Dracula by Bram Stoker is a staple in my collection. In my youth, I was a huge vampire novel reader. I loved it all! It wasn’t the seductive nature of the vampires that pulled me in but the living forever and how much one could see in an entire lifetime. My father, not understanding, became worried about how much I loved them in fact. I couldn’t blame him, at the time he had displayed his concerns people had murdered to ‘become a vampire’ or ‘because a vampire told them to’. He was calmed when I explained it was more of history that could be seen, the living forever-young.
This book is a recommendation on it being a staple alone. If not for the vampires, but for it being a classic story. The book is wonderful and the movie with Gary Oldman that came out in 1992 is one of my favorites.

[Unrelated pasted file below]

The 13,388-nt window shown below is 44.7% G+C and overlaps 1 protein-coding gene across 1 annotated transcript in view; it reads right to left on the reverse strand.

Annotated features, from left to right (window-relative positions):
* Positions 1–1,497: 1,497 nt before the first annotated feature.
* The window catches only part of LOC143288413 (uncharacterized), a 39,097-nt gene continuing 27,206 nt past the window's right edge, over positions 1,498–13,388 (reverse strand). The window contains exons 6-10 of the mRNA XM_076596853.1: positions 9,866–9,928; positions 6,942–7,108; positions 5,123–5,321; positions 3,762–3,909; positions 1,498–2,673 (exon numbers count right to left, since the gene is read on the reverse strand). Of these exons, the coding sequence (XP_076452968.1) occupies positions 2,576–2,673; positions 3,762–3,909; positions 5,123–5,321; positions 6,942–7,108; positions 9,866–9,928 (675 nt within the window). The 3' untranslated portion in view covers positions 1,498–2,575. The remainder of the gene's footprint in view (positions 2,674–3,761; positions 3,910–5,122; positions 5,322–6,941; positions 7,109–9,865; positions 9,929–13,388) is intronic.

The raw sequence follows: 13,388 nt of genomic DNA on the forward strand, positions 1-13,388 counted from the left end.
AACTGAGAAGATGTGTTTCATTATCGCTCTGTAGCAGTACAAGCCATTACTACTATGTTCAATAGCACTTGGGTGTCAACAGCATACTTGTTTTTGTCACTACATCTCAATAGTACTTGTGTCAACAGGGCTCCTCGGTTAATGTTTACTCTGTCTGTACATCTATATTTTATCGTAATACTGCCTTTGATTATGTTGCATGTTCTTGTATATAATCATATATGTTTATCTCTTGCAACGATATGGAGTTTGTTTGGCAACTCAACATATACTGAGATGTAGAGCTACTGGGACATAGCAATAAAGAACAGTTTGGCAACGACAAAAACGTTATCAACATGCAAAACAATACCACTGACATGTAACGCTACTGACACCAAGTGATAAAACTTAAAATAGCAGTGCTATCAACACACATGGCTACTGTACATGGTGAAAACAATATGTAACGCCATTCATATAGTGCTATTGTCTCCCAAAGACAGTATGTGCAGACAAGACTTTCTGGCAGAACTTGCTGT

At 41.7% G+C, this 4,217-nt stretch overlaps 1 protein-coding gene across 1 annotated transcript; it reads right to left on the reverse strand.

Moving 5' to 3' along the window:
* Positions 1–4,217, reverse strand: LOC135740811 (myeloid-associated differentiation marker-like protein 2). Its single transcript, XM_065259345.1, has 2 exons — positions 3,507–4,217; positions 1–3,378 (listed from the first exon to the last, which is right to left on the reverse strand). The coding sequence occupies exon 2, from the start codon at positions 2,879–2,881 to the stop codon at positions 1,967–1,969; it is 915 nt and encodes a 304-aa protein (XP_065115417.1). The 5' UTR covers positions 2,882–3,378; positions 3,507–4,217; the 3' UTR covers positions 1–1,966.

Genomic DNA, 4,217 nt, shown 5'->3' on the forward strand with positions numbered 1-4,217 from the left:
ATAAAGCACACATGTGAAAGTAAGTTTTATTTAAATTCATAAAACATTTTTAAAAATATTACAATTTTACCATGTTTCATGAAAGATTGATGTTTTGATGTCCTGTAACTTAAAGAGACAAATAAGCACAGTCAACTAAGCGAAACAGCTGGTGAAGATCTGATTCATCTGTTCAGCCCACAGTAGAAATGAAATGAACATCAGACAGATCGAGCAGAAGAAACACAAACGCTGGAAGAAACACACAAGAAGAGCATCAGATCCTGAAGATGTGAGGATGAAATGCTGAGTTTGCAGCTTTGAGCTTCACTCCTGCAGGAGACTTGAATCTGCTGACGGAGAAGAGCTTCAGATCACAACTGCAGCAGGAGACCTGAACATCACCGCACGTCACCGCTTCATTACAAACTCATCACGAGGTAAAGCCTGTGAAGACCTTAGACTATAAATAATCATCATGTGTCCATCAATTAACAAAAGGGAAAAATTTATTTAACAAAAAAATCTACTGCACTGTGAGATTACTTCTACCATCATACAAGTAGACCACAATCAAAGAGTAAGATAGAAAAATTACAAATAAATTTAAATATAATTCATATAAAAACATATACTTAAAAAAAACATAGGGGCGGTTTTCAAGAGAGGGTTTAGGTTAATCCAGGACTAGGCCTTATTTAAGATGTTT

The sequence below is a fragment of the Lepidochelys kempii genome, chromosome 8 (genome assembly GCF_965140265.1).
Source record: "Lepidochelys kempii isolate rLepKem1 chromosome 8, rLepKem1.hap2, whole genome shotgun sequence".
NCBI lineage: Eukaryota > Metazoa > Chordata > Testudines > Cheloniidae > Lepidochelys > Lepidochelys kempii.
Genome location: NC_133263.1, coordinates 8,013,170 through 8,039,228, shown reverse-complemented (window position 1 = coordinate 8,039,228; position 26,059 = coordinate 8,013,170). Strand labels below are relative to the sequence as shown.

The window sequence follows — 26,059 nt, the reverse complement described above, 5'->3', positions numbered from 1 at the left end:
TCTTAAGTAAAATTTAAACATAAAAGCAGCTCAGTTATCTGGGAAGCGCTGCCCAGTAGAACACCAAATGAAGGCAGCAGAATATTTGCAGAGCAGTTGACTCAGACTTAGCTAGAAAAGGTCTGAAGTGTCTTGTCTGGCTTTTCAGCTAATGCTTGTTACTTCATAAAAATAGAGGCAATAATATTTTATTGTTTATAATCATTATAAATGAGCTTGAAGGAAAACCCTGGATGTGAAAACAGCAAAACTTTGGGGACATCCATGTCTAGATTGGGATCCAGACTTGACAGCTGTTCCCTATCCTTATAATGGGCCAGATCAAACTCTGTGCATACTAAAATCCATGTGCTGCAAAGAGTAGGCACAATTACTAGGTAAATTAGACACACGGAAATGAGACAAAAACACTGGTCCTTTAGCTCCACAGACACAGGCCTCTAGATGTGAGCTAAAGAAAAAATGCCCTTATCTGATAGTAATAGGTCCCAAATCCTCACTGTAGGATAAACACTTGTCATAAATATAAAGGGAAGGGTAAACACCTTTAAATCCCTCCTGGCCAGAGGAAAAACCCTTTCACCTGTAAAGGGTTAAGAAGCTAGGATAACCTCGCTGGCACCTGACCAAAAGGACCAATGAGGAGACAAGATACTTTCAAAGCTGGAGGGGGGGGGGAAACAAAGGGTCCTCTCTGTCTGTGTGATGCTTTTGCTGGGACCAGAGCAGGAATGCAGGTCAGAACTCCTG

Dracula is an 1897 Gothic horror novel by Irish author Bram Stoker. Famous for introducing the character of the vampire Count Dracula, the novel tells the story of Dracula’s attempt to move from Transylvania to England so he may find new blood and spread undead curse, and the battle between Dracula and a small group of men and women led by Professor Abraham Van Helsing. Dracula has been assigned to many literary genres including vampire literature, horror fiction, the gothic novel and invasion literature. The novel touches on themes such as the role of women in Victorian culture, sexual conventions, immigration, colonialism, and post-colonialism. Although Stoker did not invent the vampire, he defined its modern form, and the novel has spawned numerous theatrical, film and television interpretations.